From December 1st until Christmas Eve, here on the LAMB, we’ll be determining what is the BEST Christmas movie of all time. We’ve asked you all which films are the main contenders, and twenty-four of you replied with your choices, which will
bauble battle it out for seasonal supremacy. It’s a head-to-head, single elimination tournament, so whichever film wins today moves onto the next round. However, here is not the only place to vote. No, head to Facebook, Twitter and Instagram to see the same poll there, and it’ll be the total of all four results that determines the winner.
Today’s tinsel tussle is the third quarter-final, and the decider for the overall winner of the Family group. The Family group has proven anything can happen, as the two top seeds, A Christmas Story and Millions, have both been knocked out in the previous round, so let’s see what happens in the house-bound battle between National Lampoon’s Christmas Vacation and Home Alone:
National Lampoon’s Christmas Vacation vs Home Alone
National Lampoon’s Christmas Vacation, championed by Matthew Stewart from Simplistic Reviews
Honestly, I’ve never really gotten the devoted fandom of the National Lampoon films, namely the Vacation series, but when it comes to the holiday season, nothing tops Christmas Vacation.
Maybe it’s the time of year, the fact that it takes places in one static location instead of all over the country, Europe or Las Vegas, or the idea that Christmas is a time where we can all get nostalgic, be around family and have the highest of hi-jinks, simply… works. I remember seeing this as a kid in the theater and loving every minute of it, and seeing it as a “full grown man” I still get the warm and fuzzies when the lights finally kick on at the Griswald house, Clark gets his bonus, and when Eddie proclaims, “Shitter’s Full!”
Home Alone championed by Alex Ramon from Boycotting Trends
With its 30th anniversary – yikes! – on the horizon (and hopefully a spectacular cast reunion in prospect to celebrate that fact), Chris Columbus’s Home Alone remains as enduringly popular now as ever, its glorious mixture of smart quips, sentiment and slapstick seemingly winning over new generations every time. As a Christmas film, it has everything you could want: warmth and wit, a wonderfully schmaltzy John Williams/Leslie Bricusse song with lyrics about “feeling that gingerbread feeling,” and an appreciation of family values that’s nicely tempered by ambivalence and scepticism. 8-year-old Kevin McCallister gets his Christmas wish to have his family disappear, thereby fulfilling the desire of many a kid who’s grown up feeling lost or unappreciated within the hubbub of their own household. Of course, he eventually wants his folks back – but not before he’s proved himself perfectly capable of surviving without them, whether that’s by braving the basement that previously terrified him, going on a coupon-savvy shopping trip, bonding with an unfairly maligned neighbour (in that way the movie advocates seeing beyond the family unit, too), or, most famously, fending off Joe Pesci and Daniel Stern’s “Wet Bandit” burglars with a dazzling display of booby-trap ingenuity that gives kiddie vigilantism a good name.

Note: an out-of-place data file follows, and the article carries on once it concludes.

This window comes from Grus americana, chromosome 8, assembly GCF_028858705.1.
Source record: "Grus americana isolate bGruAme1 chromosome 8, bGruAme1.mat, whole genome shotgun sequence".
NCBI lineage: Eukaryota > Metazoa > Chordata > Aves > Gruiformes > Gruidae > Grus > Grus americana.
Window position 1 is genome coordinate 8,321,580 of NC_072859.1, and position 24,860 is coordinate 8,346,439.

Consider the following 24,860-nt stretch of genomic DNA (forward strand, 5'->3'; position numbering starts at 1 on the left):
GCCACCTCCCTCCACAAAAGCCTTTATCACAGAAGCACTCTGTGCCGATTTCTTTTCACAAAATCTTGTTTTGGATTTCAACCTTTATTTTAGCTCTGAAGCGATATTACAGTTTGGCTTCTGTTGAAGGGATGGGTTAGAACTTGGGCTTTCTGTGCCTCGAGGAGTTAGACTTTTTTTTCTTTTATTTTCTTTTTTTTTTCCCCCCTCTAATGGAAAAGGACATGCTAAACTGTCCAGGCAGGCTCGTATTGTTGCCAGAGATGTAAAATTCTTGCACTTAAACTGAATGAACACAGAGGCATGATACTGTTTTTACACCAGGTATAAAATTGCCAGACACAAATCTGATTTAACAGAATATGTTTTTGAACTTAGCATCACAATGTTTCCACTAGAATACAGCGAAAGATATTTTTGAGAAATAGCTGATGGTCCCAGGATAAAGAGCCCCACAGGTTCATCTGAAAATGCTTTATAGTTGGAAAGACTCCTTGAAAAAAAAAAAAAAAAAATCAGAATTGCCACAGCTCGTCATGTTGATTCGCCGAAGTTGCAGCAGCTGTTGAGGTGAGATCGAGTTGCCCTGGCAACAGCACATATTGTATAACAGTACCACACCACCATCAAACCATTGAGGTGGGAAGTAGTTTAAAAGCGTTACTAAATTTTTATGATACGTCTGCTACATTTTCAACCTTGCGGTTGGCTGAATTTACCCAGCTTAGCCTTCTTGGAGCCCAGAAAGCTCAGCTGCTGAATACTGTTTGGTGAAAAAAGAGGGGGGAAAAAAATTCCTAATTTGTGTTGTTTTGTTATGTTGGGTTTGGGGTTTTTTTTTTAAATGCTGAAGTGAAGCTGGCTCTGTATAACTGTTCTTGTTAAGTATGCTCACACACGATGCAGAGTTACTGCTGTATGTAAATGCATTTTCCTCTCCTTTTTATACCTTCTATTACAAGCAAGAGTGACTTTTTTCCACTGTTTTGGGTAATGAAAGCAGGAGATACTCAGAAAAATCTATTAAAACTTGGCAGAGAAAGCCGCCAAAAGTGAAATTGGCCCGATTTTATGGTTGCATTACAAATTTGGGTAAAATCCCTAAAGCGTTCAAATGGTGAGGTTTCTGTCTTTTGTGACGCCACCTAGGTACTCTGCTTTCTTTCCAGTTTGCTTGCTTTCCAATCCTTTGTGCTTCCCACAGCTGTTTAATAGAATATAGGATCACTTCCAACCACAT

I and many others who were children when the film came out saw ourselves reflected in Kevin, of course. And Home Alone became a turning point in our movie-going lives, a moment in which films stopped being something you went to just “to pass the time” and instead turned into an all-consuming passion. Watched and re-watched in the cinema, and then at home on video (and not just at Christmas, either), endlessly quoted and acted out, Home Alone delighted, thrilled and empowered us. The film was a turning point for its screenwriter John Hughes, too, marking his move from teen cinema and adult comedies into the realm of family-friendly fun, and for its star, Macaulay Culkin, discovered by Hughes in Uncle Buck, who was catapulted into the big leagues thanks to his performance here. Culkin’s charisma is at the heart of the film’s appeal, but the terrific supporting cast shouldn’t be overlooked, from bro Kieran as the bed-wetting cousin (“Fuller, go easy on the Pepsi!”), to John Candy at his most adorable, to Catherine O’Hara, funny and touching as the mother who – inevitably – feels the guiltiest about leaving Kevin home alone. (For all the comedy it milks from extended-family tensions, the film still feels like a mother/son story at heart.)
The little movie that could, Home Alone‘s phenomenal box office success indicates just how strongly the movie resonated worldwide. I live in Poland these days, where I’m delighted to discover that the film is totally adored, with the traditional TV screening on the Polsat network still regularly pulling in the biggest audience of the season. In our uncertain times, there are few moments more comforting that settling down to the umpteenth screening of Home Alone and the happy reassurance that Culkin and co. will get us laughing, shedding a tear or two, and generally “feeling that gingerbread feeling” all over again.